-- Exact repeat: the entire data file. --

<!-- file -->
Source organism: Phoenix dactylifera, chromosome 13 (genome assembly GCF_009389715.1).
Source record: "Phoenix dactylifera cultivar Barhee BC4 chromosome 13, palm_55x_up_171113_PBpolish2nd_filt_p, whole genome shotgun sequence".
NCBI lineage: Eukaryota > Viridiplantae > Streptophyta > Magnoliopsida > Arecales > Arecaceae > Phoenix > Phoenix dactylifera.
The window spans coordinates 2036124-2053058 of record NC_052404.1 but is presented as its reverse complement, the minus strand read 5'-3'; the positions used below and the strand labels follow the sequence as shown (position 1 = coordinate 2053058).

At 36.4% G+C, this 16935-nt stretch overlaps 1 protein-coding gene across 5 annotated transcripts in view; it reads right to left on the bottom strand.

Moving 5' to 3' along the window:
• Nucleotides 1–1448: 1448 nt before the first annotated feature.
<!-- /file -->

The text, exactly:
Source organism: Phoenix dactylifera, chromosome 13 (genome assembly GCF_009389715.1).
Source record: "Phoenix dactylifera cultivar Barhee BC4 chromosome 13, palm_55x_up_171113_PBpolish2nd_filt_p, whole genome shotgun sequence".
NCBI lineage: Eukaryota > Viridiplantae > Streptophyta > Magnoliopsida > Arecales > Arecaceae > Phoenix > Phoenix dactylifera.
The window spans coordinates 2036124-2053058 of record NC_052404.1 but is presented as its reverse complement, the minus strand read 5'-3'; the positions used below and the strand labels follow the sequence as shown (position 1 = coordinate 2053058).

At 36.4% G+C, this 16935-nt stretch overlaps 1 protein-coding gene across 5 annotated transcripts in view; it reads right to left on the bottom strand.

Moving 5' to 3' along the window:
• Nucleotides 1–1448: 1448 nt before the first annotated feature.